Nov
10
2016

Can Contraception Use Be Considered A Valid Development of Doctrine?

By Fr. Basil Cole, O.P.

Consider the following scenario:

Up until now, the Church has always taught that contraceptive use in the marital act or any direct sex act as in the case of fornication or adultery is always intrinsically evil. However, Bishop Gumbo of the Oopsie diocese in an island of the Pacific Ocean has told his priests that this is no longer the Catholic moral teaching: “The doctrine has evolved.” The reasons are quite evident given the changing circumstances of his diocese.

There has been such a revolution in sexual morality that people now believe that previous generations only considered acts immoral because they were afraid of hell. This idea has now given way to a new “positive” view of the sex act between any two consenting persons of the same or opposite sex. Love is the principle. What makes an action evil, according to this “evolved” way of thinking, is the intention and the circumstances, not the act itself. The Lambeth Conference of the Anglican church got it right back in 1930, which asserted that selfishness is no reason to practice contraceptive love but severe hardships are good reasons. Even St. Thomas Aquinas asserted that a conjugal act done with lusting after another imaginary person(s) is wrong, even though the material act can be physically integral. It has taken centuries to realize that completely abstaining from sexual expression is an extreme and even a heroic act on the part of loving couples in a successful marriage and really isn’t obligatory. It is really in the line of a non-binding counsel rather than a strict law of God. We also see that for the married, too many children in a family causes hardships economically and renders parents relatively incapable of educating their children for life. What the Church calls the evolution of doctrine has now taken place on our little island (Taken from the diocesan newspaper, Catholic Departures).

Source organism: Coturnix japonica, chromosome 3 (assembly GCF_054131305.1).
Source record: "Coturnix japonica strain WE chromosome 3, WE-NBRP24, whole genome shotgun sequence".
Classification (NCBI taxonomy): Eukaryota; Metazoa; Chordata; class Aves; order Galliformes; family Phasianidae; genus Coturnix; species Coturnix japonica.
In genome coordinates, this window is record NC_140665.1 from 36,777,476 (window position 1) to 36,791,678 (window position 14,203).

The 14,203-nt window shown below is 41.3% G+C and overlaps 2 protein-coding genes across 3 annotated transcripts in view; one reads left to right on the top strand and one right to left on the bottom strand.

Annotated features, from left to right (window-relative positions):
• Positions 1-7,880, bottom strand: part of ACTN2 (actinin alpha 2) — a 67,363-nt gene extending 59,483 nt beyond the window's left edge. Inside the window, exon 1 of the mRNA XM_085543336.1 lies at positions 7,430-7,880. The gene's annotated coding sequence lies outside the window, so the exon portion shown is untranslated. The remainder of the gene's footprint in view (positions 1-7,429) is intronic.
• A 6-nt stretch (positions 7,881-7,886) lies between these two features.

pillAny ordinary Catholic with some knowledge of the teaching of the Church can see errors throughout these paragraphs. What the imaginary bishop is calling evolution is, in fact, “rationalization” for sinning. It is a misunderstanding of the two kinds of “evolution.” One is called heterogeneous evolution and the other homogeneous evolution: the first is a corruption and not in continuity of understanding with previous teaching and the other is a logical development of previous teaching. They stand in contradiction to one another.

Teenagers easily rationalize their sins by not calling them sins, instead using other labels like “authenticity” or “true love,” “caring.” More sophisticated adults come up with phrases like, “if you cannot remain chaste, then use a condom.” Other even more knowledgeable thinkers would say, “Humans have their own ideas about human happiness which we must tolerate and accept this diversity of opinion even if we find it repellent.” “What is wrong for you may be right for someone else based on their vision of fulfillment.” These old erroneous principles of human action are not in continuity with reason and faith and do not evolve deeper into the truth that, for example, chastity is always a virtue and actions not chaste are gravely or materially sinful given certain conditions of free consent. Likewise, Sacred Scripture does not allow tolerance for those disobeying divine laws. One does not achieve ultimate beatitude any old way on one’s own but in union with the will of God, which is unchangeable.